Online trading

FSCA issues licenses as part of e-commerce cleanup movement

As part of an initiative to clean up the previously unregulated online trading market, the Financial Sector Conduct Authority (FSCA) has issued a batch of licenses to online brokers offering over-the-counter (OTC) derivatives.

Among the non-bank players to receive ODP licenses are QuickTrade, Khwezi Trade and IG Markets SA.

The FSCA says it is currently reviewing 32 ODP license applications made up of both banking and non-banking entities. “Applicants who meet all the requirements will be granted clearance while those who do not will be denied,” the FSCA said in response to questions from Moneyweb.

The regulator is investigating 16 possible cases of unregistered ODP companies.

“Some of these investigations are still ongoing and enforcement action will follow in some of these cases, if warranted.”

In August 2018, it became mandatory for all over-the-counter (OTC) derivatives brokers to obtain licenses. Previously, online merchants operated in a regulatory gray area, putting customers at risk with undercapitalized balance sheets, poor to non-existent compliance, and misleading marketing (in particular, underestimating the risks of trading).

In July 2020, the FSCA went so far as to shut down the country’s largest online brokerage, JP Markets, on the grounds that it violated the country’s licensing laws. JP Markets was then placed into liquidation, although the FSCA’s decision to shut it down was overturned by the Supreme Court of Appeals (SCA) last year.


In response to questions from Moneyweb, the FSCA says the loss of the JP Markets court case had no impact on the decision to start licensing online brokers, as “each application is considered on its own merits. “.

“All applications are assessed against a set of prescribed requirements which, if fully met and complied with to the satisfaction of this office, authorization will be granted,” it says.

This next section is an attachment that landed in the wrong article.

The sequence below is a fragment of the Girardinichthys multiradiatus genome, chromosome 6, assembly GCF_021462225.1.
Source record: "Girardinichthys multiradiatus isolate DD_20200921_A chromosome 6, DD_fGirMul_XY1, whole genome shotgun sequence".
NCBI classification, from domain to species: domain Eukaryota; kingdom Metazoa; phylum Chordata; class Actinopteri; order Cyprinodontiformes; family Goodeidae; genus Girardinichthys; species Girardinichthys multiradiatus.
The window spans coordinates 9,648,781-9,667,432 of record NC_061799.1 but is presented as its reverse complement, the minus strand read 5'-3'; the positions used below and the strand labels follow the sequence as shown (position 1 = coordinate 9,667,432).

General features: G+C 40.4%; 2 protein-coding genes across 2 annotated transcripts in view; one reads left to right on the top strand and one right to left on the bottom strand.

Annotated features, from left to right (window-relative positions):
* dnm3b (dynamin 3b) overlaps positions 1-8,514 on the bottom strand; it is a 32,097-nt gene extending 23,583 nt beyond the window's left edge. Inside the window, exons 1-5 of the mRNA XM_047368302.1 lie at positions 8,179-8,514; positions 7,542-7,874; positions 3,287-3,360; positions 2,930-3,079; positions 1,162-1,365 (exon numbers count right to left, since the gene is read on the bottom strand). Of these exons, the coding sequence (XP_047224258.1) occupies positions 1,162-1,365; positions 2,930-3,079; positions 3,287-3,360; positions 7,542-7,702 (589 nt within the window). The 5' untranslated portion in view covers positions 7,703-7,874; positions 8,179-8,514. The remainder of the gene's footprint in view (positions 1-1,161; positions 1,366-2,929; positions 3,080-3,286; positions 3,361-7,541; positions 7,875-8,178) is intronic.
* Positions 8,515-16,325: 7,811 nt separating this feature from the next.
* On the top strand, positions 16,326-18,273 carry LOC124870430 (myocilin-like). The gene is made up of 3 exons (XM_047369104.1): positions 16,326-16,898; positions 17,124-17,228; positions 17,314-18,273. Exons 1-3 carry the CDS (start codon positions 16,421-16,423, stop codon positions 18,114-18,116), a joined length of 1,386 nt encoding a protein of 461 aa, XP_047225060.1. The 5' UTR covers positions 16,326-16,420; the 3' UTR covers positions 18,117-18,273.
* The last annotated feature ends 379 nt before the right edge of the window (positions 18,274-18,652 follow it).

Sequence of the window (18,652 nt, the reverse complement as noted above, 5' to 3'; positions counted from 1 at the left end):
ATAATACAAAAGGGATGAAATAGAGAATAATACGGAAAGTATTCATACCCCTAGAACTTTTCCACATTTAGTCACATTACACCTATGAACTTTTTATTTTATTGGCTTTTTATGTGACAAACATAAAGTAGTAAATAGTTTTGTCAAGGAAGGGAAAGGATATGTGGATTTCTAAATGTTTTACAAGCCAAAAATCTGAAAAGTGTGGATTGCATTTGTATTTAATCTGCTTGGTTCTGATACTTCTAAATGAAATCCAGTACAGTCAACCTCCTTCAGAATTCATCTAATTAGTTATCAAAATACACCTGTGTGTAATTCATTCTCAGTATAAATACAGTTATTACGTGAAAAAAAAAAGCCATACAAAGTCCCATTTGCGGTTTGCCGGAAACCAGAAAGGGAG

A “long overdue” cleanup

Mark Wurr, co-founder and managing director of online brokerage Khwezi Trade, said a cleanup of the online brokerage space was long overdue. “We worked hard to get this license and it cost us a lot of money to meet the very strict compliance standards set by the FSCA, but we are glad we did. Under the Financial Markets Act (FMA), we could not operate a forex trading platform in South Africa unless we obtained ODP license approval, which meant we would have had to close shop.

Hardus van Pletsen, founder and CEO of QuickTrade, told Moneyweb that the company spent over R6 million and thousands of hours to ensure it met the FSCA’s ODP license requirements.

“Of course it’s fantastic to finally receive the license and we think the industry needed a clean up and [to] offer greater protection and better service to the customer. As a licensed trader, we are required to submit regular reports to the FSCA to ensure that we continue to meet the licensing requirements, which are very strict,” says Van Pletsen.

“We are one of the few online merchants outside of the banking industry to receive an ODP license and I think this gives customers some satisfaction that their funds are safe with us and our business practices are above all edge. Many customers want to know whether we are regulated or not, and I think what the FSCA does is separate the credible operators from the rest.

Shaun Murison, Senior Market Analyst at IG Markets SA, says ODP licensing is relatively new in South Africa and a number of license applications are still in the FSCA system awaiting review. “Of course, we are proud to be one of the first non-banking entities to have obtained this [licence].

“Trading on licensed platforms helps protect the interests of clients and the industry,” says Murison.